Duke Forecastle, Part 3

Duke Forecastle, Part 3

Duke Forecastle‘s tour of the Unsinkable II included learning a few new terms.

The ship‘s three masts, from front to back, were called the “foremast,” the “mainmast,” and the “mizzen.” The mastlike protrusion (“spar”) jutting out from the bow of the ship was the “bowsprit.”

The perpendicular timbers that held up the sails were called “yards,” and it was from there that the ship‘s “beam weapons” could be fired. These were blasts of Shockmancy stored in the masts, the total power of which was determined by the ship‘s design, condition, and crew, in much the same way that move was calculated. (A small degree of her offensive power was something else that Forecastle‘s presence in the crew was costing this ship.) Standard ship-to-ship tactics were to pull alongside an enemy vessel and fire a “broadside” of blasts at them all at once. But the spars could also be fired individually, and the bowsprit could shoot forward.

The bow in “bowsprit” was pronounced like “ow.” But the “bowline”–either the rope that was tied to the bow for some reason he instantly forgot, or the ever-present knot that shared its name–was pronounced “BOH-lin.” Similarly, the edges along the top of the ship were “gunwales” (pronounced “GUN-els” so as not to be confused with gun whales, one of the many types of sea monsters they might encounter out here). And yes, the upper front portion of the ship was called the forecastle, pronounced FAWK-sull.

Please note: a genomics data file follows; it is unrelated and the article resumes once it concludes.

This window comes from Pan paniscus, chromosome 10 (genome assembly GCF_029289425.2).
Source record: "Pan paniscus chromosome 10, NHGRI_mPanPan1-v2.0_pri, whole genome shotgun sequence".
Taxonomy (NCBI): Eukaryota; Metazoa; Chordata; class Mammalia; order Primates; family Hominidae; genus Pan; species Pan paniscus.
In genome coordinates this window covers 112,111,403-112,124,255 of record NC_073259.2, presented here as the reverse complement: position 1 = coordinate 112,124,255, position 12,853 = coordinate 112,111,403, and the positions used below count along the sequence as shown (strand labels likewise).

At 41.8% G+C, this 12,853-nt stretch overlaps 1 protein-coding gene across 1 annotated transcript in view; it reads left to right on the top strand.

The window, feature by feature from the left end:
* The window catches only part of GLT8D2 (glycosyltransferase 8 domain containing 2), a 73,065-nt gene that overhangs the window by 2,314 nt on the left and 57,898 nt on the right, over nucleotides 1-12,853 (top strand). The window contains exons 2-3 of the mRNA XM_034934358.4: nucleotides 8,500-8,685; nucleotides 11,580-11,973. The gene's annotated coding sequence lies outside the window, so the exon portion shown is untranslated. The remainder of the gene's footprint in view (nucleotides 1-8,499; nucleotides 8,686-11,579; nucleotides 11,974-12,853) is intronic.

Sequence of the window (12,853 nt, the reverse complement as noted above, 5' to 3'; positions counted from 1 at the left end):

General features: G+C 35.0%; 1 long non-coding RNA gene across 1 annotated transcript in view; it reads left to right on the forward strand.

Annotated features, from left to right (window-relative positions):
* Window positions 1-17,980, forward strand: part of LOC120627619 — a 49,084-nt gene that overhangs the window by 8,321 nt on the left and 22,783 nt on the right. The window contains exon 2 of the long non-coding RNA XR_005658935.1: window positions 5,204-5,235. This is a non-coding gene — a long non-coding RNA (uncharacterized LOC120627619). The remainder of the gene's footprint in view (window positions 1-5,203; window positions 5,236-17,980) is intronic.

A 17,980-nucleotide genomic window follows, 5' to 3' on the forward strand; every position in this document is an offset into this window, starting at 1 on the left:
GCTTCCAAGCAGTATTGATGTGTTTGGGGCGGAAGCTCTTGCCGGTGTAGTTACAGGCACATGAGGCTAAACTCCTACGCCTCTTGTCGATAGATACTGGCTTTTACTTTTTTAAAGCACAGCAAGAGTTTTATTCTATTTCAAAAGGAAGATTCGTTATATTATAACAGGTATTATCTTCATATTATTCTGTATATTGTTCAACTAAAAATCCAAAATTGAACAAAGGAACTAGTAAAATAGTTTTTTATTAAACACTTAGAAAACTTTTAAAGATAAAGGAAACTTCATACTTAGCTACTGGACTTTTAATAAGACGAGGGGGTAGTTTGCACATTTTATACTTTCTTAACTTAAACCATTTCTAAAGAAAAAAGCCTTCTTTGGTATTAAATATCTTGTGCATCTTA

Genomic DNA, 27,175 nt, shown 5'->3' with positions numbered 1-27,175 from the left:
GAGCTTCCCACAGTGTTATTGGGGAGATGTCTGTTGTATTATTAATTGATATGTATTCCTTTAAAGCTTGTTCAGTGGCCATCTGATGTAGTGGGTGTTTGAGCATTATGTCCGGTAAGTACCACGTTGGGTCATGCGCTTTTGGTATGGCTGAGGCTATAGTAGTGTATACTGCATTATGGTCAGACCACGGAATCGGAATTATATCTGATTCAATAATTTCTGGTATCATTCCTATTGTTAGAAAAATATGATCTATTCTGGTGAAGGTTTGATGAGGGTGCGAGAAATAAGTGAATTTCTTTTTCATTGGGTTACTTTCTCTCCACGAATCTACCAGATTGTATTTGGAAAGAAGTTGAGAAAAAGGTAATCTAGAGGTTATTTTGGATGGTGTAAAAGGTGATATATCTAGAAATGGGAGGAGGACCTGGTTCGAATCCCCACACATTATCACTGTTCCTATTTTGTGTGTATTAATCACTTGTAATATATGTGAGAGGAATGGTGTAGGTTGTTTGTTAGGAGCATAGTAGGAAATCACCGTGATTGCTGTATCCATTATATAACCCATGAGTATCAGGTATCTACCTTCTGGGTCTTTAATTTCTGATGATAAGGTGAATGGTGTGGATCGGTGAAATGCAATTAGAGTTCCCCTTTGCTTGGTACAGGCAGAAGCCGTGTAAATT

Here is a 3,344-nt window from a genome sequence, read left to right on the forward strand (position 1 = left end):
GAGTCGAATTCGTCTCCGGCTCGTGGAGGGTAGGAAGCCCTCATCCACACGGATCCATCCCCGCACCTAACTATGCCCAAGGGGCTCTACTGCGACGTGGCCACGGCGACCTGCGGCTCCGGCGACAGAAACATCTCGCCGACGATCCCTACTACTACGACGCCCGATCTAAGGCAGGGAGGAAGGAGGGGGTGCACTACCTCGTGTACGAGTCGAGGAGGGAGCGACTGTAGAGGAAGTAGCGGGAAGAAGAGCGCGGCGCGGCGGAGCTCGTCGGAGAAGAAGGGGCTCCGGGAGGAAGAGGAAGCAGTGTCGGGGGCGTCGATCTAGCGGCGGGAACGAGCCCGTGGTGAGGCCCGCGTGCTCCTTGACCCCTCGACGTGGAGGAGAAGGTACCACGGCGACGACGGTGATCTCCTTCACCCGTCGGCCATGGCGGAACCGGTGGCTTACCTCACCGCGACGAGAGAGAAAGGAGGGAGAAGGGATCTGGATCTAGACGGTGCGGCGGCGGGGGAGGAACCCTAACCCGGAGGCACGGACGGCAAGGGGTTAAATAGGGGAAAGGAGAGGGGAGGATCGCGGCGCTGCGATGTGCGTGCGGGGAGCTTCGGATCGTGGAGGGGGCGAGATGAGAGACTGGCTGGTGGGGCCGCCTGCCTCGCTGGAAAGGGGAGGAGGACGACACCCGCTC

Duke Forecastle missed his eponymous city.

He‘d chosen a group of six seafarers not attached to the crew as his guides. Below decks, the Unsinkable II‘s three hundred and ten passengers passed the time playing low-stakes games of cards and dice, composing and singing bawdy ballads, and generally being bored (and often drunk). He was forbidden from giving orders, but it wasn‘t hard to locate volunteers for such a simple little mission. Finding sober ones was only a bit harder.